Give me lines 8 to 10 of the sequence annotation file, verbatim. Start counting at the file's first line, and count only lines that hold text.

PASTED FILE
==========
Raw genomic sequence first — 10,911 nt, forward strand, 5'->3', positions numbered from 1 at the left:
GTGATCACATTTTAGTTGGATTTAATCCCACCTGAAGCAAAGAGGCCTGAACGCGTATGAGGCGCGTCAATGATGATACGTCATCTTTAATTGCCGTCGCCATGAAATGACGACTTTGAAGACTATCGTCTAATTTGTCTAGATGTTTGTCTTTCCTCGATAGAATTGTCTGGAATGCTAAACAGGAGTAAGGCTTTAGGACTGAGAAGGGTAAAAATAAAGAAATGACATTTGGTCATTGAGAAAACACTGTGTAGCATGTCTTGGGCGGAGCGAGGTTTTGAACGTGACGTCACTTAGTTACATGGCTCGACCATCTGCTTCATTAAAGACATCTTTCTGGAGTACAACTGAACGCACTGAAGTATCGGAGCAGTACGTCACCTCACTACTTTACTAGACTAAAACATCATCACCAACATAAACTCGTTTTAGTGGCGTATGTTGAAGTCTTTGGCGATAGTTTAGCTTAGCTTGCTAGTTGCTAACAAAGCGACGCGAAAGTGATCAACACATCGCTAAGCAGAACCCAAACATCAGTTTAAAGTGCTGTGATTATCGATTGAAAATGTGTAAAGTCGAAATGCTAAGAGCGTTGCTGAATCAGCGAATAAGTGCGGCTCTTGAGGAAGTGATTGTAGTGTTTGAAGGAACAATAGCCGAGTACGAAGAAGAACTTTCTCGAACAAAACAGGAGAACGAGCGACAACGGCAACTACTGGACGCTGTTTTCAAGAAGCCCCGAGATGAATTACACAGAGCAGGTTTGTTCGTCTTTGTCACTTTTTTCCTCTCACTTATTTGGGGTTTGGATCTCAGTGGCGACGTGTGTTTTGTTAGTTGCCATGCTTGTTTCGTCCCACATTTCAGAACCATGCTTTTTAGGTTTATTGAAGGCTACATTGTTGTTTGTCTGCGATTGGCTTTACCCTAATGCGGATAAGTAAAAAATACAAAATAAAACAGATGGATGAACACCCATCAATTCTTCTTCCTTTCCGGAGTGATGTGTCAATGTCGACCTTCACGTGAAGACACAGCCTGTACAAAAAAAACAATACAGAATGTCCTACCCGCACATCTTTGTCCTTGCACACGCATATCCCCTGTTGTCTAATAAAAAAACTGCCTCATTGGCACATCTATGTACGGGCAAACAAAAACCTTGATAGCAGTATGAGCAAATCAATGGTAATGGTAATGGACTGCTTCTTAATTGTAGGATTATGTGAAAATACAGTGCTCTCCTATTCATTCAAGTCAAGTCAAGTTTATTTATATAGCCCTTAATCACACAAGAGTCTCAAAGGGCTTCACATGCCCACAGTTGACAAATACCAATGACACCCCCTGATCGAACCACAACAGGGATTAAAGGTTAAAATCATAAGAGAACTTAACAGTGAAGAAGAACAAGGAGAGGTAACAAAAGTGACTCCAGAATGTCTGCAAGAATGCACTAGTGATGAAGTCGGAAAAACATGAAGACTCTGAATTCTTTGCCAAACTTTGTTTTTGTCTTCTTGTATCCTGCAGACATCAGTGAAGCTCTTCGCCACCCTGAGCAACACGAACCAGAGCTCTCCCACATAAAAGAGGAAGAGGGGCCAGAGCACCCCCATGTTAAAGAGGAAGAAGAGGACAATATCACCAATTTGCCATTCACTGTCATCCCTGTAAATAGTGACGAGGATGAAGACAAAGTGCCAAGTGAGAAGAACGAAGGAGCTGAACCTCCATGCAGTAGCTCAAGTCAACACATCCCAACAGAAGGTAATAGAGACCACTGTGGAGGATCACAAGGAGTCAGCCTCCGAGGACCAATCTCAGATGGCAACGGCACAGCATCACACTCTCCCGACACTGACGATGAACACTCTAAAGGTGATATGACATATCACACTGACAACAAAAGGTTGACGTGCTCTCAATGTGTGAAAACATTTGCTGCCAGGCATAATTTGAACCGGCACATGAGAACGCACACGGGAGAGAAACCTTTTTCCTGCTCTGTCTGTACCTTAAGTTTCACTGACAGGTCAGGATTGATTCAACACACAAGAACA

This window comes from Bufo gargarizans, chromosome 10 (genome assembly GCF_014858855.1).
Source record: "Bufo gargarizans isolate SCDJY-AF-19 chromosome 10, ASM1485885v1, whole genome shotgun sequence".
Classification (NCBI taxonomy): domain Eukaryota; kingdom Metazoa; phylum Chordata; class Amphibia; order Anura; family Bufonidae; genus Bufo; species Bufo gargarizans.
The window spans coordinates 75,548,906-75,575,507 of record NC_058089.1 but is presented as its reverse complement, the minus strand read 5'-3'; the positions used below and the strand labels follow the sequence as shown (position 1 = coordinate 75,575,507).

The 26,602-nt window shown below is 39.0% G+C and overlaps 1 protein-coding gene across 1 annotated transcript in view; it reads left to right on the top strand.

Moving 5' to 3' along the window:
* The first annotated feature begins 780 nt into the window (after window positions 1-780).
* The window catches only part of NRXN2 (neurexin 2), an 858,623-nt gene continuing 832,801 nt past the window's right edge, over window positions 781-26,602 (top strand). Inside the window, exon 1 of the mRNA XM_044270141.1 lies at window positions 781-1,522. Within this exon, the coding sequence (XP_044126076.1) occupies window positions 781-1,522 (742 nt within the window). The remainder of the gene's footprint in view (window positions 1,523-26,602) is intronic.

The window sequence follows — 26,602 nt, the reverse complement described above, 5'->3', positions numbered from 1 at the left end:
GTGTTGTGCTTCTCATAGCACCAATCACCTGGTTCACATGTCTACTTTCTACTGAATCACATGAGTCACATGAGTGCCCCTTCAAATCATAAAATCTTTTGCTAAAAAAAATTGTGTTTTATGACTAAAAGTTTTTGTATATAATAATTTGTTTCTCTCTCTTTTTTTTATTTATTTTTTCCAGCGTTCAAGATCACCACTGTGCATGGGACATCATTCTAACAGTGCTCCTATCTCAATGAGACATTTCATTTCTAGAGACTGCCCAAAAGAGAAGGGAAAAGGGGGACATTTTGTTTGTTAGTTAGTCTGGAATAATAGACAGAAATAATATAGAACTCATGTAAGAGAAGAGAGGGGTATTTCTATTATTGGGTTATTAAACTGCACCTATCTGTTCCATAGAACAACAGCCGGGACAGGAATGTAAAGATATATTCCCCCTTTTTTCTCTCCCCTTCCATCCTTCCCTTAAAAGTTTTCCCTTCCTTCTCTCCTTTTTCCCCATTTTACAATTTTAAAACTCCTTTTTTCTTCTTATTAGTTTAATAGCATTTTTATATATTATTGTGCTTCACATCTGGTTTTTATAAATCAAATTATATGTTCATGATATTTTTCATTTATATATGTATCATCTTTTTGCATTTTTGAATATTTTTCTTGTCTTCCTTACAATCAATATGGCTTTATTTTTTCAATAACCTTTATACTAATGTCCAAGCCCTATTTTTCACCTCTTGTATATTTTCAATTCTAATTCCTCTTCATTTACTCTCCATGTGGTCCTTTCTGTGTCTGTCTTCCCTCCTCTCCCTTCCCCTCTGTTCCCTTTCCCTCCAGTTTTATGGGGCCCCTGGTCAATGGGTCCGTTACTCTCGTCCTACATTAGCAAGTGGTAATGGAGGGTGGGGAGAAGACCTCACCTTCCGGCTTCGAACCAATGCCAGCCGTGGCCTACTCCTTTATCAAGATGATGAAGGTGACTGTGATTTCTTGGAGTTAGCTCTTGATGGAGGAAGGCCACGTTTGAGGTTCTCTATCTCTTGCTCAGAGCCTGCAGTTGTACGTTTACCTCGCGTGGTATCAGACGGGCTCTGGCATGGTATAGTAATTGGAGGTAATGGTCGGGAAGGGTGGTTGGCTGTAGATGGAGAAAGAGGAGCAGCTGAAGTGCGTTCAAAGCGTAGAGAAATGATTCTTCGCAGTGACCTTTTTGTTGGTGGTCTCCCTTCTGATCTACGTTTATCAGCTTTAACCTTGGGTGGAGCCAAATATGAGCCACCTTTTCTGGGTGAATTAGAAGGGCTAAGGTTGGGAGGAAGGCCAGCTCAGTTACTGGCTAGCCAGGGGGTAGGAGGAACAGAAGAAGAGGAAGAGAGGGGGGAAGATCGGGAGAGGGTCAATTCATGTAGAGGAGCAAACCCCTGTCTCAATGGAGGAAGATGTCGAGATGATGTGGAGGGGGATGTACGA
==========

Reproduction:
Moving 5' to 3' along the window:
* The first annotated feature begins 780 nt into the window (after window positions 1-780).
* The window catches only part of NRXN2 (neurexin 2), an 858,623-nt gene continuing 832,801 nt past the window's right edge, over window positions 781-26,602 (top strand). Inside the window, exon 1 of the mRNA XM_044270141.1 lies at window positions 781-1,522. Within this exon, the coding sequence (XP_044126076.1) occupies window positions 781-1,522 (742 nt within the window). The remainder of the gene's footprint in view (window positions 1,523-26,602) is intronic.